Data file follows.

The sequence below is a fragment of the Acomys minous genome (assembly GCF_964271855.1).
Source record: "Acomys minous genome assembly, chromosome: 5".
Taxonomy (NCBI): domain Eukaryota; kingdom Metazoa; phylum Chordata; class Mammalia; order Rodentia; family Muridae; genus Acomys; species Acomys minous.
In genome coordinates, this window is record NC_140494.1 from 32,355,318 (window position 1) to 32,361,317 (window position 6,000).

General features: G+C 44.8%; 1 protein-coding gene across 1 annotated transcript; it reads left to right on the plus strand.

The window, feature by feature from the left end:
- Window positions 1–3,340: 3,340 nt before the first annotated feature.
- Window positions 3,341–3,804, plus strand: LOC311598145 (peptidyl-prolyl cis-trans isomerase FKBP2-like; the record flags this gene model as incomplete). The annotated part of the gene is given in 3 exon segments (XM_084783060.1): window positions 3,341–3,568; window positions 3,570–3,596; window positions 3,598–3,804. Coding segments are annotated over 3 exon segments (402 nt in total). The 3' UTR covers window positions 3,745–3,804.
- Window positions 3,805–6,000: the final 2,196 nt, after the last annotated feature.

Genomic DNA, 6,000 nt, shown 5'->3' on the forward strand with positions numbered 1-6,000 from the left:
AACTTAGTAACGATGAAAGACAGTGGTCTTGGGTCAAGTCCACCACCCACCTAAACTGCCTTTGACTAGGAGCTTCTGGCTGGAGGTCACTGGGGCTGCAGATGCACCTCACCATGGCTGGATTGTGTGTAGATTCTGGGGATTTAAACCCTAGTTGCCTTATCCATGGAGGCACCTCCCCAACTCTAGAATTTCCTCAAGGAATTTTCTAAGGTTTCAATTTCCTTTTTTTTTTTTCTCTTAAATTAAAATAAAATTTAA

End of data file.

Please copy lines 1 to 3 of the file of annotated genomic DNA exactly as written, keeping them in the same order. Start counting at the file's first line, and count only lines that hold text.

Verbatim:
The sequence below is a fragment of the Acomys minous genome (assembly GCF_964271855.1).
Source record: "Acomys minous genome assembly, chromosome: 5".
Taxonomy (NCBI): domain Eukaryota; kingdom Metazoa; phylum Chordata; class Mammalia; order Rodentia; family Muridae; genus Acomys; species Acomys minous.